Methyl mercaptan production by oral bacteria is thought to be one of the main causes of oral malodor. We examined the ability of periodontopathic Porphyromonas gingivalis to produce methyl mercaptan from L-methionine and found that the invasive strains W83 and W50 produced large amounts of methyl mercaptan. We cloned and sequenced the mgl gene encoding L-methionine-α-deamino-γ-mercaptomethane-lyase (METase) from P. gingivalis W83. The structural mgl gene consisted of 1,200 bp and encoded a 43.3-kDa protein. To examine the role of methyl mercaptan in the pathogenesis of P. gingivalis, a METase-deficient mutant of P. gingivalis W83 was constructed. The methionine degradation activity and virulence of the mutant (M1217) and the parent strain (W83) in mice were compared. M1217 showed a marked decrease in the formation of methyl mercaptan from L-methionine and decreased virulence compared with the wild-type strain W83. These results suggest that methyl mercaptan not only is one of the sources of oral malodor, but may also play a role in the pathogenicity of P. gingivalis.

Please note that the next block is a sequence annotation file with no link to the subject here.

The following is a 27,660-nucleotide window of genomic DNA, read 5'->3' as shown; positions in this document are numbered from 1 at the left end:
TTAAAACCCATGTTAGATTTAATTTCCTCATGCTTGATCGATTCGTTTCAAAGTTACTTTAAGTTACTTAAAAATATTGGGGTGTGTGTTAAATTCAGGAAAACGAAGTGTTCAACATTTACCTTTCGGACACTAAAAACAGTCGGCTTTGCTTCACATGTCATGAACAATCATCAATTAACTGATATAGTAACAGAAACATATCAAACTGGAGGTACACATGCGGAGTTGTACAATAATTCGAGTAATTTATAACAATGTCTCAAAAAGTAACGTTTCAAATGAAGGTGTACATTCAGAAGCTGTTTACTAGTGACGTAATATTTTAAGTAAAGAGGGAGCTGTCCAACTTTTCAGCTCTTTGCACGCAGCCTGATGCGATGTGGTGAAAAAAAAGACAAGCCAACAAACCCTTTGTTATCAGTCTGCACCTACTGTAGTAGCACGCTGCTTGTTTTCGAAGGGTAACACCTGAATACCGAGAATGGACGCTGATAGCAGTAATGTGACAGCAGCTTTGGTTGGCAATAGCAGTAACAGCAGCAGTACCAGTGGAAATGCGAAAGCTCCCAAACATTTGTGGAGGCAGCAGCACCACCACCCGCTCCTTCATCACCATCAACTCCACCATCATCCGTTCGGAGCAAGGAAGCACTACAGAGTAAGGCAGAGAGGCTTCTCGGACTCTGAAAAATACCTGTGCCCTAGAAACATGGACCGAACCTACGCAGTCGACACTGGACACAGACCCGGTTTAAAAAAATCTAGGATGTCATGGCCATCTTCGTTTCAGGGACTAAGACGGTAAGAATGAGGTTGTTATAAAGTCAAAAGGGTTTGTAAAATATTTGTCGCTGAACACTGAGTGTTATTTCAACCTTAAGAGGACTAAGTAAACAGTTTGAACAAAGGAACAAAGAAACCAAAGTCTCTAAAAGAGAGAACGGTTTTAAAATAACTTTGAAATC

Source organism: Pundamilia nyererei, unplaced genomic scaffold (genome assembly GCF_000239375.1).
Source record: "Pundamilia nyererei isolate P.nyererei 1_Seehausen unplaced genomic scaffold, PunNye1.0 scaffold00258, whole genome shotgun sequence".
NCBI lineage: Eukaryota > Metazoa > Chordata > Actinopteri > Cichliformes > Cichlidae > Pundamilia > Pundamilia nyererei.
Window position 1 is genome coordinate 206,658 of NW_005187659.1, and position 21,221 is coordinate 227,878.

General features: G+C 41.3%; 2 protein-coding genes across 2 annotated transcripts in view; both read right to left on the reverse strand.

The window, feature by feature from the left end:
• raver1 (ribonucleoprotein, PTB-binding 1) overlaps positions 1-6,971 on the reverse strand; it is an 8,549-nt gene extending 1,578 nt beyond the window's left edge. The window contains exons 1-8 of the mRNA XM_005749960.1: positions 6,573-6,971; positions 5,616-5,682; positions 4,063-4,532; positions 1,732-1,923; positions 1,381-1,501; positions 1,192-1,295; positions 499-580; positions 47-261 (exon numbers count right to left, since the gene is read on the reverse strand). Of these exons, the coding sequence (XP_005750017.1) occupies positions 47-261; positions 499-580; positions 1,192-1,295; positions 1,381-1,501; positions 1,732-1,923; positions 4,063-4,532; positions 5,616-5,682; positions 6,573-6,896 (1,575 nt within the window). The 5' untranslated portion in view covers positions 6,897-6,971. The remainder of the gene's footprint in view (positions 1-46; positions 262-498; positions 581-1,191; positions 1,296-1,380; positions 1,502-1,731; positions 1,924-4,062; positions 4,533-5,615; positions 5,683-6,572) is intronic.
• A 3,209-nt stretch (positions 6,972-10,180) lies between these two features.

All Science Journal Classification (ASJC) codes
- Infectious Diseases